Horizontal Forehead Lines, or “Surprise” Lines, can form over years of facial expressions, specifically the raising of the eyebrows. They can be treated with Botox. (Credit: cosmopolitan.com)
What Are Horizontal Forehead Lines?
Horizontal Forehead Lines are wrinkles that appear on your forehead; between the brows and the hairline. These lines stretch out horizontally across your forehead in rows. They appear when the brows are raised when the skin of the forehead scrunches up. After many years of scrunching up, these wrinkles can gradually stay visible even without the eyebrows raised.
What’s more, the more expressive you are (i.e. raising your eyebrows), the easier it is for you to stack up rows of the wrinkle.
How Are They Formed?
Horizontal forehead lines can appear when you raise your brows. These are called dynamic lines. The lines fade away when your brows return to a neutral position.
An example of static horizontal forehead lines. (Credit: milled.com)
Over the course of many years of frequent brow-raising, these transient lines gradually become a permanent fixture on your forehead, slowly turning into static lines.
Treatments for dynamic lines differ from static lines. More on that later.[Wrinkle Wisdom: Dynamic Wrinkles vs Static Wrinkles]
What Cause Them To Appear?
Aging aside, the most common cause of these lines is the repetitive movement of the forehead muscles, raising the brows and upper eyelids, while wrinkling the forehead in the process.
Other factors that contribute to the formation of horizontal forehead lines include aging, weight loss, sun damage, and smoking.
As you age, you lose volume in your facial fat compartments. These pockets of fat also slide down, giving you a saggy, sad look. These factors, along with sudden weight loss, can contribute to the formation of horizontal forehead lines.
Sun damage, or photoaging, is the premature aging of the skin caused by exposure to the sun’s ultraviolet radiation (UV). Other artificial sources of UV rays also contribute to photoaging, which might be more prominent in sunny countries like Singapore, for example.
UV rays (UVB and UVA) damage the DNA in the outer layer of your skin, as well as the deeper epidermal cells, skin collagen, and elastin. This accelerates the formation of lines and wrinkles on the skin.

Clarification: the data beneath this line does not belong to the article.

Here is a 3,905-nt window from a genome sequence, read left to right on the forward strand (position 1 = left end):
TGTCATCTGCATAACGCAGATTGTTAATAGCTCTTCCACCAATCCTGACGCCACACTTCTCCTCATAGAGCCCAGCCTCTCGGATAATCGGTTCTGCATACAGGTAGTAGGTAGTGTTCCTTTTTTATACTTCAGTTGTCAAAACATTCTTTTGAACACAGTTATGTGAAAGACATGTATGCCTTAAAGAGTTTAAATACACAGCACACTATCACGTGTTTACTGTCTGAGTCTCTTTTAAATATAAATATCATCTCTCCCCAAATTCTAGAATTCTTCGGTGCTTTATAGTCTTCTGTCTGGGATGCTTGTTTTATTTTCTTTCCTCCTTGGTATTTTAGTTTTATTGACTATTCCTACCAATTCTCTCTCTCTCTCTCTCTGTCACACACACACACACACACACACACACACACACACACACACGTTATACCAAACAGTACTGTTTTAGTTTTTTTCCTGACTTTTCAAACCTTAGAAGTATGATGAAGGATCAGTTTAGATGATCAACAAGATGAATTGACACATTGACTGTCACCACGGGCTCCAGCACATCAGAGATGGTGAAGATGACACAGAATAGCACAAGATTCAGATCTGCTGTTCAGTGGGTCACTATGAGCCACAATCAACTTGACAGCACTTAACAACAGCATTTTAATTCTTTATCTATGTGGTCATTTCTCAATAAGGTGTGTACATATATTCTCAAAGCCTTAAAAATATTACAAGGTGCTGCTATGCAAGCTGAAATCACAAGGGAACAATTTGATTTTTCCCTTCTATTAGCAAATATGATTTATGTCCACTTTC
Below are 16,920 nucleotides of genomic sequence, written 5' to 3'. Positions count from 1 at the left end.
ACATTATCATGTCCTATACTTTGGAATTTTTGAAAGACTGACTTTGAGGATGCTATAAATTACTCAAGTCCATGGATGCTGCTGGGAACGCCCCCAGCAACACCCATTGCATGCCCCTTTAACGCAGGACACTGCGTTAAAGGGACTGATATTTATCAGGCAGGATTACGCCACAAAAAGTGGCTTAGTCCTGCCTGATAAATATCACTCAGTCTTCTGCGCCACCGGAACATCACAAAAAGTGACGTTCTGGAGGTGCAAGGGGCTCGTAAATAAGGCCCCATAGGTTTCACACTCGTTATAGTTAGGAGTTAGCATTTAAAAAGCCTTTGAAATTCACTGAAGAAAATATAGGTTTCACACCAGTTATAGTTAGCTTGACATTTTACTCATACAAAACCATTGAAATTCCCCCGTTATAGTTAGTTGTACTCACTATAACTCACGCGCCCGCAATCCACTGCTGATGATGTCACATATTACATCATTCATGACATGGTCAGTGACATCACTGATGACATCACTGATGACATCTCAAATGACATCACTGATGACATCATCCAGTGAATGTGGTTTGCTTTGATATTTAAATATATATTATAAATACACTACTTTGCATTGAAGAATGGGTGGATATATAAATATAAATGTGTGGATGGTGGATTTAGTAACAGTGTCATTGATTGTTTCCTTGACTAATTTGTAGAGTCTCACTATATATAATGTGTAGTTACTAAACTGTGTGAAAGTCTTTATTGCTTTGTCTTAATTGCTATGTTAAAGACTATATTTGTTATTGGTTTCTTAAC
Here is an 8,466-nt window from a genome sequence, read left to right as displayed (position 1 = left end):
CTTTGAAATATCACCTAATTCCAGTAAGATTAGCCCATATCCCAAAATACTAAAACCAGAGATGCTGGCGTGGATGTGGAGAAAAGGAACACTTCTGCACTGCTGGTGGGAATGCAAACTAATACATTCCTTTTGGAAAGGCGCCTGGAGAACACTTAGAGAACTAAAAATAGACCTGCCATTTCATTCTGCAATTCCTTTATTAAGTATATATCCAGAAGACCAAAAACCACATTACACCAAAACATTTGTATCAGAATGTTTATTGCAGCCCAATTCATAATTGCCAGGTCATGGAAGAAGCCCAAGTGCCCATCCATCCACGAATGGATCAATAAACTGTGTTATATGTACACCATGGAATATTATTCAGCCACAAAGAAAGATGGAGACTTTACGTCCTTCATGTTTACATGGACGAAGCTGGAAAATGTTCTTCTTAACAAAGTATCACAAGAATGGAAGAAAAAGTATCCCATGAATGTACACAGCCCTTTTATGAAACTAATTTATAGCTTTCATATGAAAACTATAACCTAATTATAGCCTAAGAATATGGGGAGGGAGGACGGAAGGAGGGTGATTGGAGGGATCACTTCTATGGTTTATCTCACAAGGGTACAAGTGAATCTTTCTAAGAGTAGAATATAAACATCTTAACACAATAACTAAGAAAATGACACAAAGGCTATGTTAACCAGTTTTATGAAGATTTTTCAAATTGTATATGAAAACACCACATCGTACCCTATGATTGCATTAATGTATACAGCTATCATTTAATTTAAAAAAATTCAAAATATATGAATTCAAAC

Cigarette smoke contains carbon monoxide that displaces vital oxygen in your skin, as well as nicotine, which reduces blood flow. This leaves skin dry, discoloured, and more likely to result in wrinkles. Smoking also cuts your skin’s access to nutrients such as vitamin C, which is crucial for skin repair and rejuvenation.
Treatment of Horizontal Forehead Lines
As dynamic wrinkles, or at the stage when they only appear during muscle movement, they are best treated with a wrinkle relaxer such as Botox.
When they have turned into static lines, a combination of fillers and Botox can help alleviate the look.
Botox helps by blocking the nerve signals in the forehead muscles, limiting their activities and hence preventing the wrinkle formation. Patients typically require 8 to 20 units of BOTOX or more, depending on the individual*. Getting Botox in Singapore can be an option because there are various reputable aesthetic clinics in Singapore with licensed doctors to help with the appropriate skin tightening treatments for your skin.
Fillers are used to fill and even out static wrinkles on your forehead.
*Unit dosage differs from brand to brand (i.e. Xeomin, BOTOX).
Horizontal Forehead Lines: Men vs Women
Treatment for horizontal forehead lines is more popular with women. This is because of current beauty ideals, where women are seen to look better with a smoother forehead.
Men, on the other hand, can in some opinion look “over-Botoxed” with a completely smooth forehead. With male beauty ideals, it is considered better to soften these lines so that they are still visible but not completely erased. They are seen to add character and maturity to a man’s face.
[07 Apr 2020] A blog post by Dr. Sue Ho
Having honed her medical and surgical skills in Ireland and across the straits, Dr Sue has, since 2006, worked in Singapore’s public hospitals, including Singapore General Hospital, Tan Tock Seng Hospital, and National University Hospital.
Sue’s passion for aesthetics was sparked by a chance encounter with Dr Kelvin Chua, founder and medical director of SL Aesthetic Clinic. Sue is committed to enhancing the natural beauty of each patient, through a personalised and holistic program of treatment and care.
Vaginal rejuvenation and tightening, Botox treatments, filler augmentation and skin rejuvenation are some of the minimally invasive procedures Sue is interested in. She is also an advocate for active living, often giving patients tips and insights to leading a healthier, more wholesome lifestyle.
Recently married to a Frenchman and having just become a mother to a lovely daughter, Sue makes a conscientious effort in keeping a work-life balance.
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